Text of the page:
What happened?? This cycle was AGES away…now it's next week! I don't feel ready at all, and yet I feel I can't wait to get there and get to it. I am going with a great bunch of women – they really are something. So we will support one another, and of course, it's always easier to achieve something as a team than it is to do it alone. That's the theory anyway!
I HAVE trained. The FH has been a Godsend, in that he has been forcing me out, and because he's faster [grr!] I am always pushed to keep up with my short little legs. He gets little breaks to drink water and rest while he waits for me to huff and puff my way to wherever he is. I get to try [and fail mostly] to guzzle water and speak [complain] whilst not being able to breathe…then off we go again.
To be honest, I am astounded at myself. I am NOT a person who has ever done charity stuff. And I am certainly not a person who has ever been sporty. I think the most extreme sport I ever did was ice hockey – and it seemed easy because I was on skates! A bike is a totally different thing – one has to actually put a 'whole body' effort in…but I'm doing it. And enjoying it.
Recently, we [the cycle group] have been wondering precisely how much of the money we've raised actually goes to the three charities we are supporting. Obviously the Action for Charity peeps have to make something, so we are interested in what is left after they take their cut.
I was interested [and shocked] to read the way that Cancer Research UK use THEIR funds for research. See below – ovarian cancer, which has the WORST survival rate in the UK [compared to the rest of Europe] seems very low on the scale.
So – now we know why we have the worst survival rate!!
Ovarian cancer is the second leading cancer in women (affecting about 1/70) and the leading cause of death from gynaecological cancer, and the deadliest (1% of all women die of it). It is the 5th leading cause of cancer-related deaths in women, causing an estimated 15,000 deaths in 2008. Incidence is higher in developed countries.
Here is what Cancer Research UK say [and - where does the other 20 pence in a pound go??]:
"For every £1 donated, 80 pence is available to spend on our work to beat cancer. We receive no government funding for our research.
"We spent £332 million on our annual research activity in 2010/11. In almost every type of cancer, we fund more research than any other organisation in the UK.
We need to make sure nothing slows down the tremendous progress we’re making. Whilst we make the best use of every pound we raise, each year we receive a growing number of outstanding research proposals that we cannot afford to fund."
This image is from Cancer Research UK. They are patently quite pleased with themselves. I am just confused – why not have an even distribution of funds?
WHY is the funding for Ovarian cancer research A QUARTER of the amount spent on Breast Cancer research?? Ovarian cancer is the second most common gynaecologic cancer and the deadliest in terms of absolute figure. It's insane – any research into ovarian cancer benefits breast cancer research. The reverse is not true.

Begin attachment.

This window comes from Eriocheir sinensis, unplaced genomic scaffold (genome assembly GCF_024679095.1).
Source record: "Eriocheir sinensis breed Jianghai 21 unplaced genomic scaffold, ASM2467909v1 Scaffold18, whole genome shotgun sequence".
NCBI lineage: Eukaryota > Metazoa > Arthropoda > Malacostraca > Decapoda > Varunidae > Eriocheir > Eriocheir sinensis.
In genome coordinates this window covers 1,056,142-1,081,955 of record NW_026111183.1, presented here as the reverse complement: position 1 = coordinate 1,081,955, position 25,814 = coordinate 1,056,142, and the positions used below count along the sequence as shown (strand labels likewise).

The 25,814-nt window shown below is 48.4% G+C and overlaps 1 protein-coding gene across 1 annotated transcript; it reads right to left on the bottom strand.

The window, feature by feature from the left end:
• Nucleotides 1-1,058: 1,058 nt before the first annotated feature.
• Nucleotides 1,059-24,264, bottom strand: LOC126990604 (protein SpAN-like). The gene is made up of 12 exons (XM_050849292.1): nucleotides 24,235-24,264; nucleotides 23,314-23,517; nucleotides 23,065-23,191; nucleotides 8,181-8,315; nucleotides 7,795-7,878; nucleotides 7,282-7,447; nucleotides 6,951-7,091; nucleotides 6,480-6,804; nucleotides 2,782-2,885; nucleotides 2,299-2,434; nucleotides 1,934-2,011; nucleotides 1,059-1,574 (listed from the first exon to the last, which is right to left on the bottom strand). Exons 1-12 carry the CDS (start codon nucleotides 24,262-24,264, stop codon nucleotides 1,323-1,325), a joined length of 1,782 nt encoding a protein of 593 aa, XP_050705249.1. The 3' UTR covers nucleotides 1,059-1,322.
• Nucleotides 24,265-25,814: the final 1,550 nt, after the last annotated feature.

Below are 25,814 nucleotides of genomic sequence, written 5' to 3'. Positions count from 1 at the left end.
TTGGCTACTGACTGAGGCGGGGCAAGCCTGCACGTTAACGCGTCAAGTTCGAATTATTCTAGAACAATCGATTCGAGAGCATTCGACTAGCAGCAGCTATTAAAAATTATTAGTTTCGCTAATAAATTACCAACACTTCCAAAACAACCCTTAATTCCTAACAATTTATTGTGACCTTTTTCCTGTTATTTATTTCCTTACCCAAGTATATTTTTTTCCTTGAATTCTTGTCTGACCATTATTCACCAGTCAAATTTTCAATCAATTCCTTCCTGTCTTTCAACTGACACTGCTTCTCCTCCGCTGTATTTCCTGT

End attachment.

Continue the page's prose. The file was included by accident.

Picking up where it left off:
Ovarian cancer is the second most common cancer in women - around 6,500 cases are diagnosed annually in the UK. Around one woman in 70 in the general population is at risk of developing ovarian cancer. Ovarian cancer often develops without any clear symptoms and many women only discover they have it once it has spread. Surely this warrants the self same amount of funding as breast cancer?And here's a peculiar factoid I discovered on Wiki:
"A Swedish study, which followed more than 61,000 women for 13 years, has found a significant link between milk consumption and ovarian cancer. According to the BBC, "[Researchers] found that milk had the strongest link with ovarian cancer—those women who drank two or more glasses a day were at double the risk of those who did not consume it at all, or only in small amounts."
And another [rather horrible] thing I discovered on Wiki is this: Grade 3 tumours have the worst prognosis and their cells are abnormal, referred to as poorly differentiated. There are four grades indicating the likelihood of the cancer to spread and the higher the grade, the more likely for this to occur.
Oooo shit! 'Occur'. HATE that word. Although 'reoccur' is worse…I didn't realise that I have the 'worst prognosis'!! Ovarian cancer, as any other type of cancer, is graded, as well as staged. I had a Grade 3B [IIIB - macroscopic peritoneal metastases beyond pelvis less than 2cm in size] tumour. The tumour was bigger than my womb! [revolting factoid for your horror] the metastases was in the peritoneum. And other bits. Deleted.
Here's a world map – of ovarian cancer death rates. Nice huh? NOT
English: Age-standardised death rates from Ovarian cancer by country (per 100,000 inhabitants).
No wonder we're all trying to raise money for research! It's critical!
So all you women complaining about sore arms from inoculations and sore butts from cycling…worrying about whether we need mosquito nets and hair tongs…think about how bad it is for women who have sore arms from having an 8 hour dose of chemo…once every few weeks until there ARE no more veins to push the needle into. And no hair to use those Ever So Important hair tongs ON.
Be proud of yourselves for what you're doing – SO many women will benefit. And, God forbid, it could be you who benefits one day...it sort of makes the sore arm less painful doesn't it?